ACT I.

Scene I.—Dolores alone, sewing. Enter Enrique.
Tune, "Captain with his Whiskers."

Enrique. Good morning, Dolores! You're looking quite bright!

Dolores. Oh my, Don Enrique! I've got such a fright!

I really don't know when I've had such a scare;
But why do you stand, sir? Sit down, here's a
chair.

I was just going to say I was lonely to-day,
For little Pepita has gone out to play,
But she'll tear all her dresses, which I'll havo to
mend.

Enrique. I'll soon show a way for your sewing to end!
My cousin Pepita, I hate her, I do,
And if she were dead, I would be the heir, too,
Of the castles and grounds of my uncle, the Don,
And all of his treasures I would lay my hands on.
I hate her blue eyes, peering round everywhere,
Looking ever at me, 'neath that mass of light hair.

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Dolores.
Enrique.

Dolores.
Enrique.

Dolores.
Enrique.

Dolores.
Enrique.

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She shan't live a day longer, Dolores, that's flat!
Oh, my, Don Enrique! How can you say that?
Now nurse, just you wait till you hear what I say,
For you soon will perceive 'tis a very nice way
To get rid of the young one without any fuss,
I know you will like it!

No, never! Law, suz!
Hush, hush now, I tell you, and lower your voice,
For, as I was saying, you'll surely rejoice
To see Marguerita, your daughter, my wife,
And that, too, shall happen as sure as my life.
Go ahead, Don Enrique! That would really be
nice.

All right, we will settle it up in a trice.
You know that the gipsies are camped in the
wood,

And Jose will do it if any man could;
So he'll do the work, and I'll pay him in gold,
Ere the moon shall have changed from the new
to the old;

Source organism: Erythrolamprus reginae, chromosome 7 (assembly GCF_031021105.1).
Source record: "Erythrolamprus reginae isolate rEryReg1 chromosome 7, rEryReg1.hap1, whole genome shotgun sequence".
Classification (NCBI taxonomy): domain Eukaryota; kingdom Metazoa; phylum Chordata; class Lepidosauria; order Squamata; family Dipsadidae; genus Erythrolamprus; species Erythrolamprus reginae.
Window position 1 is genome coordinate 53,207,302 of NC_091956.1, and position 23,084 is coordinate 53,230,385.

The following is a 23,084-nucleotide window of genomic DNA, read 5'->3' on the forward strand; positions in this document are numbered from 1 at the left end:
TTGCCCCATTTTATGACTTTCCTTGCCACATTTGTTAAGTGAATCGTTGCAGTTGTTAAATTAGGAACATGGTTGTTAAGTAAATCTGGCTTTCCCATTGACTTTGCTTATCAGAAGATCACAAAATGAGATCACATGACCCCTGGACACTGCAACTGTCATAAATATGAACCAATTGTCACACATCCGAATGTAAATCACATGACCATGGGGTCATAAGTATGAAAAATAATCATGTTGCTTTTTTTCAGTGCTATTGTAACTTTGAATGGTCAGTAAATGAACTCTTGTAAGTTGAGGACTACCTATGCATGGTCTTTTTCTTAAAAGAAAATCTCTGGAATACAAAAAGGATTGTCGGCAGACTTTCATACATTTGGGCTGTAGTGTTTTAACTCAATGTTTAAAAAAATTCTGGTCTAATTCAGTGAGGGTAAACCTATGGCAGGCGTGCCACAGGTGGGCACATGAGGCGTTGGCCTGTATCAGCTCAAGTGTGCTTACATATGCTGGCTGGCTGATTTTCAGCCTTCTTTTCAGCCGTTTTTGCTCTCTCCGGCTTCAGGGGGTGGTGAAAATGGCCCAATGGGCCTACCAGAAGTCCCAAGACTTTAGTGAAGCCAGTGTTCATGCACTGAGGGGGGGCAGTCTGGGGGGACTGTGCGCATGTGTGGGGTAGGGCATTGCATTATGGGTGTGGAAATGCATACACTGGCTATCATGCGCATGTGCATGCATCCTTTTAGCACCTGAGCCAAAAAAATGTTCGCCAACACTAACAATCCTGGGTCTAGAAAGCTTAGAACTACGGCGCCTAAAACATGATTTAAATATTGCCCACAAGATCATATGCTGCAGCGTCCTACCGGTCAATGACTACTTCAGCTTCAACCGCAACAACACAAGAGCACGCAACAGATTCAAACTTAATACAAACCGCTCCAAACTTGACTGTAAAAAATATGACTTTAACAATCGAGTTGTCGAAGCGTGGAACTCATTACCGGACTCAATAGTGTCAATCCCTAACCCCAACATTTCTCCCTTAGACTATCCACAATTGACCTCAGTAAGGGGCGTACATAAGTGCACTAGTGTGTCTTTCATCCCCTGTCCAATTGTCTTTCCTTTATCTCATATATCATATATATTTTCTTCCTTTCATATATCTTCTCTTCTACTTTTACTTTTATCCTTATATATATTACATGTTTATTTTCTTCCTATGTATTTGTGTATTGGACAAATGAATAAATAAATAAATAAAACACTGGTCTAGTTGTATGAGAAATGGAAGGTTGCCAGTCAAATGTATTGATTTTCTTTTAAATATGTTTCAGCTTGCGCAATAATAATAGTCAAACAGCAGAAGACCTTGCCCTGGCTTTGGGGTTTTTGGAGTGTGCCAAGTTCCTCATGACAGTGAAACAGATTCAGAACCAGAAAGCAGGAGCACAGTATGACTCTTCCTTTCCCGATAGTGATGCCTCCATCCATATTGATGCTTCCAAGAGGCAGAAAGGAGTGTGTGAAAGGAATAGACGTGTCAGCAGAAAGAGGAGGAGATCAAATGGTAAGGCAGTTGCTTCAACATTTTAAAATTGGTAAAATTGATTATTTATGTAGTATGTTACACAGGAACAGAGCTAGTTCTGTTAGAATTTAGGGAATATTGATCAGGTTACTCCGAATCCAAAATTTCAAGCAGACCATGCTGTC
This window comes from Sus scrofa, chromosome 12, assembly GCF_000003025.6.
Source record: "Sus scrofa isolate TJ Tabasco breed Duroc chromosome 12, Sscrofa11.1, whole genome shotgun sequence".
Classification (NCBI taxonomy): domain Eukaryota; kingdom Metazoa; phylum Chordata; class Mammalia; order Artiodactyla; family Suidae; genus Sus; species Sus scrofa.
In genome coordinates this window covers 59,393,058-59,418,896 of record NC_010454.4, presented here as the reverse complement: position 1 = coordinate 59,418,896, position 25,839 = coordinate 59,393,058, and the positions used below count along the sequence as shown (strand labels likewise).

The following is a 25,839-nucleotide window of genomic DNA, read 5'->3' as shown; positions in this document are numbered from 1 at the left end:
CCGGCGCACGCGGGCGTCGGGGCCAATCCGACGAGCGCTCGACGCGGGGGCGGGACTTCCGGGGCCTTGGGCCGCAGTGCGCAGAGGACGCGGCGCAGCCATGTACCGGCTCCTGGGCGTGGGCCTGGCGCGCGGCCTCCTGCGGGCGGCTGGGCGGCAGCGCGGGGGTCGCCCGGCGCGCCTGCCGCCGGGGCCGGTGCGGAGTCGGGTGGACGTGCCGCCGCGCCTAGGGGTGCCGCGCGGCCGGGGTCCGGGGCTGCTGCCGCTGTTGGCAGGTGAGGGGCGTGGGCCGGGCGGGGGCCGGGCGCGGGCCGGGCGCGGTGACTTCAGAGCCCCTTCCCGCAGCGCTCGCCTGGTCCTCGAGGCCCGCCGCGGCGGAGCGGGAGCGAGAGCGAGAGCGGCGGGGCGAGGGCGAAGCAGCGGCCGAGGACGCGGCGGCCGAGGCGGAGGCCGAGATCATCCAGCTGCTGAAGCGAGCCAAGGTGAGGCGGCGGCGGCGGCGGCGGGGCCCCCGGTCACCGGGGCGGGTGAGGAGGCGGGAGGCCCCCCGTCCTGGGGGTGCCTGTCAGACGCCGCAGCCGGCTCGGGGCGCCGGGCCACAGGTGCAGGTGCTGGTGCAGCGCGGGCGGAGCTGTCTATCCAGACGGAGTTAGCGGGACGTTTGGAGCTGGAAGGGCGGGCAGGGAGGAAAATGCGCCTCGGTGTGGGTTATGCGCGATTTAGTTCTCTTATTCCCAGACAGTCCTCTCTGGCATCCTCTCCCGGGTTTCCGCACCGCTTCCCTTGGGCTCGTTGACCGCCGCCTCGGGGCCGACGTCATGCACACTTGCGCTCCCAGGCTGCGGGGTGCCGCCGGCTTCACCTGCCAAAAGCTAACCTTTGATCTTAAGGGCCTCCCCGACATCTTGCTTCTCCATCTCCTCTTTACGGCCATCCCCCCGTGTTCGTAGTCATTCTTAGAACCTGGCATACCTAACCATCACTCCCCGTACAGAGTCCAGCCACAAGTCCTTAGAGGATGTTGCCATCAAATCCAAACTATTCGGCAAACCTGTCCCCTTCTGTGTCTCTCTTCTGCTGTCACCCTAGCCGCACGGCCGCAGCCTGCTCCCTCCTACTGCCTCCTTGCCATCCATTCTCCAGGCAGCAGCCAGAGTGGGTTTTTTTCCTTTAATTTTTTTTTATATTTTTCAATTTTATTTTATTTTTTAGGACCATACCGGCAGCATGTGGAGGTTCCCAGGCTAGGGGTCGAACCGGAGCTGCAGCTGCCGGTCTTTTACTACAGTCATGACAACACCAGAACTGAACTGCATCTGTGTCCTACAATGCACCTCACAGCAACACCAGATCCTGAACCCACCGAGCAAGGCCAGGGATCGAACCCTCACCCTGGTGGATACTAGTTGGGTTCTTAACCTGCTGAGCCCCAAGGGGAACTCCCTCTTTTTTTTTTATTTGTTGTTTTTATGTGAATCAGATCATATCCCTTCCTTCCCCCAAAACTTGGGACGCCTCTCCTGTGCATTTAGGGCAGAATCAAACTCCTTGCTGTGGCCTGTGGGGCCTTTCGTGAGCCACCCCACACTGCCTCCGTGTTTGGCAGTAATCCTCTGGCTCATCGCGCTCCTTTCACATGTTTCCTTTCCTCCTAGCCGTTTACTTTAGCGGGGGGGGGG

Your girl gains a husband, and you gain—a son I
Shake hands, Don Enrique! A bargain!

Tis done I

Scene II.—Jose, alone.
Tune, "Wait for the Wagon."

Of all the pretty maidens,

That Spain has e'er ]
My peerless Marguerita
Is lo%'eliest and best!
Her eyes are like the diamond,

Her hand is like the snow,
Her merry laugh rings sweeter
Than music's rippling flow.

Enter Marguerita.

Marguerita. Quickly, dearest, from the castle
I have come at last,
Daring not to haste and meet the«
Till the hour was past.
Joss. Oh, my dearest Marguerita,

Long I've watched for thee,
Till the silver stars, high risen,
Shed their beams on me.

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Marguertta. Now, Jos6, I want to tell you,

Why 1 meet you here!
Jose. Well, go on, my Marguerita,

Say, what is it, dear?
Marguerita. Now, you see that scamp Enriqa*
Has been telling ma,
How he hates our dear Pepita,

Tho' he loves her pa.
So he says that he will hire

You to steal the child,
And you must—but do not kill her!

That would drive me wild!
He told ma that he would wed me,

When the deed was done.
He, the villain! He! I'll kill himl

Do! 'twould be such fun!
Now by all the stars in heaven,

Raise your hand and swear
That you will not harm Pepita.
Swear, Jose!

I swear!
Promise she shall be protected,

By your constant care.
That you will watch o'er her always.
Swear, Jos6!
Jose. I swear!

By my honor as a gipsy,

By my love for you,
By the heaven that spreads above us,
What I've sworn, I'll do I

Jose.

Marguerita.

Jose.

Marguerita.

ACT IX
Scene I.—Dolores and Servants.

Tune, "Nelly Bly."

1st Maid. What makes Dolores look so queer?

Why trembles so her hand?
Her cheek is pale, her eye is wild;
We do not understand!
2nd Maid. I'd like to ask, but I'm afraid

She'd snap my head off, quite;
There's something surely troubling her,
I know all is not right 1